Feature

Volume 4 Issue 14 - July 15, 2006

N.R.E.G.A. – Work for all, but none for the disabled!

The Government of India passed the National Rural Employment Guarantee Act (N.R.E.G.A.), in September 2005. It provides legal guarantee of a hundred days of employment in a financial year to adult members of a rural household. In this undoubtedly most ambitious programme to address rural poverty and empower the rural poor, the Government has once again failed to consider the most vulnerable population of disabled people says Chitra S. Shankar.

It is a well known fact that over 75 per cent of the Indian population is rural. Despite a growing economy, a majority of the people in rural areas live below the poverty line, as employment opportunities are hard to come by. Thus, N.R.E.G.A. aims to end food insecurity, empower village communities, and create useful assets in rural areas. The approach is rights-based as the assumption here is that every adult has a right to basic employment opportunities at the statutory minimum wage. Under this scheme, one member of every rural household is guaranteed 100 days of work at the minimum wage of Rs. 60 a day. All rural poor, immaterial of whether they are below the poverty line or not, are eligible to apply. One-third of the beneficiaries should be women. This scheme, if properly implemented, will go a long way in alleviating rural poverty.

While appreciating the genuine concerns and efforts of the Government to ensure employment, food and livelihood security for its rural citizens with the enactment of N.R.E.G.A., it is distressing to see that people with disabilities, who constitute the most vulnerable and poorest of the poor segment of society, have been completely left out of the scheme of things.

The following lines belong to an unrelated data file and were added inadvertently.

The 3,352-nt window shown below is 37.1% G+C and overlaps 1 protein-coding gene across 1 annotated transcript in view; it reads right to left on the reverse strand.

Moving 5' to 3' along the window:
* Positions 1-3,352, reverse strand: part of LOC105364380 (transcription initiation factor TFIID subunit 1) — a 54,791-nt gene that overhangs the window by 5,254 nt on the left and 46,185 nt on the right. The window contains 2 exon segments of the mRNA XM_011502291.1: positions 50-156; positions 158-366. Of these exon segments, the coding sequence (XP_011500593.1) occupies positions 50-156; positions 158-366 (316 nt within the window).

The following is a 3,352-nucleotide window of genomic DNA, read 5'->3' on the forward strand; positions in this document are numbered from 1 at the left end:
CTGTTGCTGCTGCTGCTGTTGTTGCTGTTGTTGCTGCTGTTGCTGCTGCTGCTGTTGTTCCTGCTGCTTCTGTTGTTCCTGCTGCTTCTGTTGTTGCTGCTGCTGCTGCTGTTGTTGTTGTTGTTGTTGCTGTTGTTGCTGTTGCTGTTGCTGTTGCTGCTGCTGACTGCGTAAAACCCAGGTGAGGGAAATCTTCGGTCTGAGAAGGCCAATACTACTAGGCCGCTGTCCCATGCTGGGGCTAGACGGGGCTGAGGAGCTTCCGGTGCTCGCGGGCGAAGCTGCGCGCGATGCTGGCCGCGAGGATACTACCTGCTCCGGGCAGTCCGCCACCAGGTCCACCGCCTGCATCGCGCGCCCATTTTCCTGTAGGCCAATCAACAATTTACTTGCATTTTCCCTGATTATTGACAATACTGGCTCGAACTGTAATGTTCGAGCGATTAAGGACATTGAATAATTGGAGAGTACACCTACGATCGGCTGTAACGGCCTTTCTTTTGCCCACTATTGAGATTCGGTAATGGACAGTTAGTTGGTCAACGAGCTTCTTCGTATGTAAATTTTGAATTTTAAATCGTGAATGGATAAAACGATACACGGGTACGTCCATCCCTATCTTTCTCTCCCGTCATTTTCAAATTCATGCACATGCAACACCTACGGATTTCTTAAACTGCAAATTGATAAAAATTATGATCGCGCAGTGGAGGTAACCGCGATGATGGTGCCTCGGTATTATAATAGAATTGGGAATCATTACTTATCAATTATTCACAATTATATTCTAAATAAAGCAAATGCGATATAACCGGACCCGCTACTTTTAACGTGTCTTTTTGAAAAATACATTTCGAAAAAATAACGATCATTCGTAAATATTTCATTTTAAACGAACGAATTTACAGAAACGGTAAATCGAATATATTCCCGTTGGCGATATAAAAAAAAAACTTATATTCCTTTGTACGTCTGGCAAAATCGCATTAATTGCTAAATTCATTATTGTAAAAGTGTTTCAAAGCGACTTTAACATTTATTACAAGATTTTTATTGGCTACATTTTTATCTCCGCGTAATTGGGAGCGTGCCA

It can be stated with conviction that all the good work will come to naught, as the goal of poverty eradication cannot be achieved if disabled people who constitute 5-6 per cent of the total population of India are ignored or left out. If figures are indicative of the status of any section of society, then disabled people constitute 20 per cent of the world’s poorest of the poor, and over 80 per cent of the 70 million disabled people live in rural India - well below the poverty line. It is an accepted fact that there is a two-way relationship between disability and poverty. It’s a vicious circle where poverty leads to disability because of the living conditions, and in turn disability leads to more poverty due to limited opportunities and discrimination at all levels.

Ten years after the Disability Act, implementation in critical areas such as education, employment and barrier-free access remains at zero level. The economic empowerment of disabled people is key to independent living and sustainable livelihoods. Therefore, mainstreaming of disability into development projects is crucial. It is now an accepted position that disability has to be a component of all development programmes. In line with this thinking, the Tenth Plan also advocated the introduction of a Component Plan for the Disabled in the budget of all concerned Ministries/Departments in order to ensure a regular flow of funds for Schemes/Programmes for the empowerment of disabled people.

Moreover, the Disability Act mandates a three per cent reservation in all areas of activity, and in Chapter VI on Employment (Section 40) it clearly states: “The appropriate Governments and local authorities shall reserve not less than three per cent in all poverty alleviation schemes for the benefit of persons with disabilities.” Despite this specific legal provision, it is highly surprising and shocking to see that the Ministry of Rural Development has not given any thought to this segment of society in one of its most innovative programmes on poverty eradication.